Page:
As I said a couple of weeks ago, if we keep on believing that the default of Bear Stearns bonds (“bankruptcy”) would have caused a global financial crash, then I expect that we are in for a global financial crash anyway. Not because there is any true risk to customers and counterparties, but because investors are misinformed about how the financial markets work, and they will panic as foreclosures and writedowns inevitably soar in the months ahead. A financial panic is fully avoidable if Wall Street and the media stop propagating the utterly false belief that a Bear Stearns bankruptcy would have led to a “chain reaction” of financial losses. While we might very well see some over-leveraged firms go bankrupt, with substantial losses to their own stockholders and bondholders, the customers and counterparties are generally not at risk if there is enough stockholders equity and bondholder capital to eat through without leaving the remaining book value negative. Bankruptcy or no bankruptcy, the underlying book of assets and liabilities can be transferred quickly. The only question is how much the bondholders come away with. That “chain reaction” theory is just utterly irresponsible fearmongering.
Institutional Risk Analytics sees Bear’s collapse as a direct result of Greenspan’s failure to regulate:
In particular, in the two decades of Greenspan’s tenure, the Fed’s Washington staff, other regulators and the Congress allowed and enabled Wall Street to migrate more and more of the investment world off exchange and into the opaque world of over-the-counter derivative instruments and structured assets. This change is described by people like Greenspan and Treasury Secretary Hank Paulson as “innovation,” but our old friend Martin Mayer rightly calls it “retrograde.”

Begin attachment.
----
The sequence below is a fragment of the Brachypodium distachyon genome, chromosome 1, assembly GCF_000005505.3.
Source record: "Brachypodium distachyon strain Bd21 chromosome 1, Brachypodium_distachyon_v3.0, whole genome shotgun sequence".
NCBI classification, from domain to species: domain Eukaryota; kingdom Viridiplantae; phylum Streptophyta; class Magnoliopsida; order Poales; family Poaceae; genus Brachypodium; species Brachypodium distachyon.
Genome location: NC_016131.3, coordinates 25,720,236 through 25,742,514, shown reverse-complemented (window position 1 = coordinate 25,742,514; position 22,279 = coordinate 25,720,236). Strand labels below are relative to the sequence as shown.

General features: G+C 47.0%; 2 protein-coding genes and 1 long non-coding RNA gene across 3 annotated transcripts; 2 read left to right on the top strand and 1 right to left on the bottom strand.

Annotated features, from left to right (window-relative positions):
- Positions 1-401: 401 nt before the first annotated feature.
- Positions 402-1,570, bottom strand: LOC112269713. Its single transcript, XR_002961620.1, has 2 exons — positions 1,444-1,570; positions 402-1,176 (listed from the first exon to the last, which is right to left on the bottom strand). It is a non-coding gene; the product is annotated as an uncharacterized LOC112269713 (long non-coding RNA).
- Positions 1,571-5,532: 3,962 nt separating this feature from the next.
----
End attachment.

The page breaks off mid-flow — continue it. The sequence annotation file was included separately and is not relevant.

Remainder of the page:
In a market comprised primarily of exchange traded instruments, there is little or no counterparty risk. OTC trades which reference exchange traded benchmarks are likewise far more stable. By replacing exchange traded securities with ersatz OTC instruments, Greenspan and the quant economists who dominate the Fed’s Washington staff have created vast systemic risk that need not exist at all and that now threatens our entire financial system.
BSC failed not because it had too little capital or too little liquidity, but because the thousands upon thousands of OTC trades which flow through the firm’s books are bilateral rather than exchange traded. It was the understandable fear of counterparty risk, not a lack of capital or liquidity, which killed BSC. The irony is that the “financial innovation” of OTC derivatives and structured assets takes us backward in time to the chaotic situation that existed in the US prior to the crash of 1929.
Would that the Congress and the Fed had the courage to confront Paulson and the other banksters who have turned America’s financial markets into an increasingly unstable, derivative house of cards. If all federally insured commercial banks, mutual and pension funds were required by law to invest only in SEC registered, exchange-traded instruments, the threat of further systemic risk could be eliminated tomorrow. What a shame that neither Chairman Bernanke nor FRBNY President Timothy Geithner said that last week when they appeared before the Senate Banking Committee.